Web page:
Besides the major flooding of main rivers, significant damage is caused by flooding of smaller tributaries. Thus flood protection measures implemented through large engineering projects must - to make them efficient as possible - be complemented by integrated river catchment management, implying the active involvement of farmers, foresters, and residents, since changing both user habits and land use will have an impact on water retention and run-off. This technical water project, led by the German Research Institute for Forest Ecology and forestry (Rheinland-Pfalz), which brings together a total of 11 partners from Germany, France, Luxembourg and Switzerland over 4½ years, looks at preventative water retention measures implemented across the NWE. The economic, ecological and managerial efficiency of different measures will be assessed by calculating their effects across different landscape structure, meteorological situations and types of land use in the Member States involved. WaReLa will use GISbased systems and open programme-controlled systems (and promote training in them) to test individual flood scenarios, compile a comprehensive overview and elaborate a regional planning framework/decision support system for transnational river basin management. The transnational network of partners consists of expertise from hydroclimatological analysts, flood experts, decision-makers, farmers and local water authorities, who will all benefit from a transfer of knowledge within the partnership.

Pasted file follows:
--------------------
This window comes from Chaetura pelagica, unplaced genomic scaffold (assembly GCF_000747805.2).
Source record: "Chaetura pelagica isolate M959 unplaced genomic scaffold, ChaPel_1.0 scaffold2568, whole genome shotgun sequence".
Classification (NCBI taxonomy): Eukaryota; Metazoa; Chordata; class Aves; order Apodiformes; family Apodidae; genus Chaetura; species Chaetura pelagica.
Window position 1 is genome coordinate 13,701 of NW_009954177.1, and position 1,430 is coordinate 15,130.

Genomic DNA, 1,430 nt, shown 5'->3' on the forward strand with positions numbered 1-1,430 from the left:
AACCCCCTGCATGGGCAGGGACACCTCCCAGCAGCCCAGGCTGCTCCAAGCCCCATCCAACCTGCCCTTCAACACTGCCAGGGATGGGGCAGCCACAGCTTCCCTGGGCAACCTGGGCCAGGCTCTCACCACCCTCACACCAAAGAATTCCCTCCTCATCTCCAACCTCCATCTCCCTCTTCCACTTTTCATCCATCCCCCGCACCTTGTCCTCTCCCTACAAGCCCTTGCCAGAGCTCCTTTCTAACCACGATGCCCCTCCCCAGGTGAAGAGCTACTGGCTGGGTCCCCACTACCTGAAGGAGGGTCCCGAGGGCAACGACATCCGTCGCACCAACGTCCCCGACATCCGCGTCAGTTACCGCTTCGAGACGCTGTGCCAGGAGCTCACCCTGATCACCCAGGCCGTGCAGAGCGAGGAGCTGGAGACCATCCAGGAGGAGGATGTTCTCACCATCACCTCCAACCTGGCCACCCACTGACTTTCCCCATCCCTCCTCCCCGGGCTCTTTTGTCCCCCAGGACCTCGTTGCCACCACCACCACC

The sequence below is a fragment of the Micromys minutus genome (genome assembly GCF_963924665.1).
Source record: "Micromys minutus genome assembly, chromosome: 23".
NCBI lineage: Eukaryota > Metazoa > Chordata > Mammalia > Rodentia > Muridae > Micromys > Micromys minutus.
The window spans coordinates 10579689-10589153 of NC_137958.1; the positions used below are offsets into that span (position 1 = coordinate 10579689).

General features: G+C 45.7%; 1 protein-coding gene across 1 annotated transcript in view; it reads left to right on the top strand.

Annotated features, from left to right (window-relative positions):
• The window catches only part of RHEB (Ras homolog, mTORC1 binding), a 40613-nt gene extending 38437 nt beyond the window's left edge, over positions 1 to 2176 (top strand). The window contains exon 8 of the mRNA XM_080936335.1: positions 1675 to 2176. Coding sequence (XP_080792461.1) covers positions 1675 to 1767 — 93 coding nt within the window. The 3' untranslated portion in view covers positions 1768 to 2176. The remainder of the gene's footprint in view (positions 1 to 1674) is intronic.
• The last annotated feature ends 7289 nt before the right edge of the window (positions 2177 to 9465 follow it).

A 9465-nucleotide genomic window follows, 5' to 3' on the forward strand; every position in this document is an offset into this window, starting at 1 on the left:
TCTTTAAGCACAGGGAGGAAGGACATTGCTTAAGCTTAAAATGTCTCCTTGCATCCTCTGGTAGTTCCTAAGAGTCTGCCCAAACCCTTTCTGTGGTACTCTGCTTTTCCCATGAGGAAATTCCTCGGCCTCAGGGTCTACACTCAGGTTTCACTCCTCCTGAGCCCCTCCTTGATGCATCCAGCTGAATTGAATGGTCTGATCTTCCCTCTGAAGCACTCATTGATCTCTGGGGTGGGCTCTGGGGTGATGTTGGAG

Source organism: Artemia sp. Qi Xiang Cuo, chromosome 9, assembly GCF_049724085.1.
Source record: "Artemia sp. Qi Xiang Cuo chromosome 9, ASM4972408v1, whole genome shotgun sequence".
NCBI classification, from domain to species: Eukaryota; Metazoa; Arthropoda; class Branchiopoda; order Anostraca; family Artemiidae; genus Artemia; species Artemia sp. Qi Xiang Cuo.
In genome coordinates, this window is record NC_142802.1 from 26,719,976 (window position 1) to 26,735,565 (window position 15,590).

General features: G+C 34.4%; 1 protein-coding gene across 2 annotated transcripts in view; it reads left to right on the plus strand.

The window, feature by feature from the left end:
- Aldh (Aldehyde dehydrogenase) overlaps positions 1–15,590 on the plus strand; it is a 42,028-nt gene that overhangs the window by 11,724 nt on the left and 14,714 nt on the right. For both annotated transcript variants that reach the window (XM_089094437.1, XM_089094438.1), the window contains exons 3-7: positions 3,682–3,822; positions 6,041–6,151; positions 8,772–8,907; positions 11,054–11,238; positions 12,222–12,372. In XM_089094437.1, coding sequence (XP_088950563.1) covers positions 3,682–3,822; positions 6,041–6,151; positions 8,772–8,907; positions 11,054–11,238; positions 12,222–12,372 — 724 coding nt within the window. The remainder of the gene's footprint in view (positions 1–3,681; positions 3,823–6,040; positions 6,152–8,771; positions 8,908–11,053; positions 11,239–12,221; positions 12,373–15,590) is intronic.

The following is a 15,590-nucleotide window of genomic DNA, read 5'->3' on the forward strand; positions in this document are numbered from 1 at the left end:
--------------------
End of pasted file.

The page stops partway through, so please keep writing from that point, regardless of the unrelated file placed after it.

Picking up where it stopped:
WARELA: The project was successful in all its test and demonstrations sites. The greatest achievements were to convince stakeholders and land-users from the idea of precautionary flood mitigation measures during excursions into the demonstration areas. Effective land-use measures to retain water, wherever it was possible, were explored and implemented in the WaReLa-test-sites. With the help of a geographic information system (GIS)-based tool flood generating areas can be visualized as “hot spots” for run-off mitigating and delaying measures. Also the spatial flood and retention potential within the low-mountain range landscapes can be seen in GIS-maps. For this the very different land use options as well as the various landscape features were analysed by remote sensing methods. The efficiency of precautionary land-use measures to mitigate flood damages was evaluated exemplarily on a process-controlled basis at plot scale and at river basin scale, taking pedological and geological factors as well as landscape features into account. Building on this a digital tool was developed to evaluate the eco-efficiency, the economical consequences and the sustainable benefit of precautionary flood mitigating land-use measures to support the decision process. The methods and results of the WaReLa-project are integrated in an expert spatial planning system. Spatial planning is an important instrument to reconcile the various interests in a catchment area. Hence the WaReLa-project elaborates a range of transnationally applicable decision-making instruments for the spatial planning and the future land-use.